Lord of the Rings: The Return of the King

I first read The Lord of the Rings at the rather late age of fifteen. I’d heard of the books before; the title occupied a dim, misty part of my mind, and were associated with a sense of cultishness and even history. Their recent commercialization has been for me bittersweet. I suppose this is not unlike the lesson of the novel itself — everything magical fades (fortunately, there is always something else magical to focus on).

The Return of the King, like its predecessors, is a work of cinematic art. It is not particularly innovative, and its story and themes are of the type that has been portrayed since The Iliad, but as an epic film it can stand proudly next to the best such movies that have ever been made — and a good head taller than many of them. It is a successful culmination of all that has gone before it.

I did spend the first day or so after seeing the movie trying to work past the changes made from the book, as I have for each film. The Fellowship of the Ring followed the plot of the novel relatively closely, but The Two Towers veered off sharply at a few points. King follows more closely than Towers, but still makes some significant changes. Faramir (David Wenham) gets an even shorter shrift than he did in Towers, and his romance with ?owyn (Mirando Otto) is barely suggested. We never see ?omer (Karl Urban) crowned king of Rohan after the death of Th?oden (Bernard Hill), and the Mouth of Sauron makes no appearance before the Black Gate.

What bothered me most, though, was a very slight change. In the novel, when the gates of Minas Tirith are broken open, the Lord of the Nazgul appears at the gates on a horse and attempts to enter the city. His way is barred by Gandalf, who sits astride Shadowfax. Just as the two are about to do battle, the horns of the Riders of Rohan can be heard in the distance, just as dawn rises over the plain. Tolkien wrote that this was his favorite scene in the novel, and it certainly has great cinematic potential. But in the film, the Riders arrive after the gates have been broken, and there is no significant emotional build-up to the Riders’ arrival — despite the despair of Gondor’s steward, Denethor (John Noble), at their absence.

But aside from these quibbles, The Return of the King is a worthy successor to the previous films, and caps the trilogy satisfactorily. After the martial triumphs of The Two Towers, the new movie returns the focus to the journey of Frodo (Elijah Wood) and Sam (Sean Astin) through the dark land of Mordor to Mount Doom in order to dunk the One Ring. Gollum is back (voiced by Andy Serkis), but unfortunately, most of the psychological will-he-or-won’t-he-betray-them has been discarded; Gollum is mostly a villain in this piece.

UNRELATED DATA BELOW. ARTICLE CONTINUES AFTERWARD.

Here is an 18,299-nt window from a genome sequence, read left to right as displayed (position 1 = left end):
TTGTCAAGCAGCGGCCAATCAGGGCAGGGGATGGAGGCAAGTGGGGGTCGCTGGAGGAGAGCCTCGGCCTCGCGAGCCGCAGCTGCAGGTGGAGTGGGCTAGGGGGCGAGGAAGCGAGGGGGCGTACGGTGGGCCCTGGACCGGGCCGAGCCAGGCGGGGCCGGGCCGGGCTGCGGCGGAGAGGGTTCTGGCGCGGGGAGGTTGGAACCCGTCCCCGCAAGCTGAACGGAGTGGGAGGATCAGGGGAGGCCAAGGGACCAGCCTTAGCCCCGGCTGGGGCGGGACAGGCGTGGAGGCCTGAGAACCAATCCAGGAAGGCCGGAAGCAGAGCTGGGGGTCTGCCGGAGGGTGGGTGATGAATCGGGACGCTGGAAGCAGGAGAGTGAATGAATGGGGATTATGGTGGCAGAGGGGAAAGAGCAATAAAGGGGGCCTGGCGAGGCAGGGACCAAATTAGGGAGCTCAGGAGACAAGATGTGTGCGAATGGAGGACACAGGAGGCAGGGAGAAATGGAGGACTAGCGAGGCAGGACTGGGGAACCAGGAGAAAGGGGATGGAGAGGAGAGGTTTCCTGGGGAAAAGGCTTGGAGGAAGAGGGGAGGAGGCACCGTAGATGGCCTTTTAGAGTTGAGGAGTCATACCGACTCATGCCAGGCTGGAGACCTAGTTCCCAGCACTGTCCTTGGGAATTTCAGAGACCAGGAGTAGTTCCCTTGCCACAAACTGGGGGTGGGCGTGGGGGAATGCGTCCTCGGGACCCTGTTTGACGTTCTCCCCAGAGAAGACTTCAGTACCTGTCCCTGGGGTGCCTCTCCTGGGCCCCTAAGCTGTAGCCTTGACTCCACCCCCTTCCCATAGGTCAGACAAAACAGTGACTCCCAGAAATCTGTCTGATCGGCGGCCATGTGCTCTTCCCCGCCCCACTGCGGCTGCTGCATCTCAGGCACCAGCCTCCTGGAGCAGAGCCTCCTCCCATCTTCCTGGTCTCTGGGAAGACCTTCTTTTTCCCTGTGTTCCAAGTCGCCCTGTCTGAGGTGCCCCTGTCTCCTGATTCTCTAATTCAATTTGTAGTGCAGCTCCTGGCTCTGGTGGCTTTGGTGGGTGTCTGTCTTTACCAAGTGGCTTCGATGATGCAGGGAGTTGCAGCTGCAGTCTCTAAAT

The largest part of the non-Mordor sequences are devoted to the defense of Minas Tirith. Here Jackson delivers some of his most astonishing visuals; my favorite is Grond, the massive, fire-spewing battering ram that breaks through the gates of the city like a mechanical dragon.

The performances are, as always, top-notch. Particularly kudos go to Wood, who manages to convey some of the pain and greed the Ring inspires, and to Viggo Mortensen, who is given less than an hour to transform his character from a self-doubting ranger to the rightful king of Gondor. Ian McKellen, whose wizard Gandalf was sorely missed for much of The Two Towers, has a much larger role in this film; and the friendship between Legolas (Orlando Bloom) and Gimli (John Rhys-Davies) is finally given its due. (Rhys-Davies should also be credited for carrying the lion’s share of the movie’s much-needed humor.)

What is most impressive is the movie’s successful capture of the sad, elegaic tone of the novel’s conclusion. Like the book, the movie shifts its scope from the epic back to the bucolic as the story returns to Hobbiton, and then finally to the melancholy departure at the Grey Havens. The movie also contains one powerful, beautiful scene, in which the hobbit Pippin (Billy Boyd) sings a haunting song to Denethor while the Steward’s son and his soldiers ride to their deaths.

Of the three films, The Return of the King is the most compressed. Jackson has stated he believes the theatrical versions are the best versions of the films, carrying the most emotional impact. That’s probably true in the case of the first two films, but there’s no denying the slightly rushed feeling of King, and the suspicion that next year’s extended DVD will fill in a few unfortunate gaps. (That, however, may just be from a fan’s perspective; having read the book, I know what the writers skipped over, such as the Faramir/?owyn romance.) Aragorn gets no time at all to enjoy his kingship, and his reunion with Arwen is brief.

These are minor flaws in an otherwise great film. In part, it’s a victim of its own success; the first two films set a high standard for King. Of the three, I think King is my least favorite, though Towers had to grow on me. Only time will tell how these movies hold up. For now, however, we can all bask in the glory of Middle-earth.

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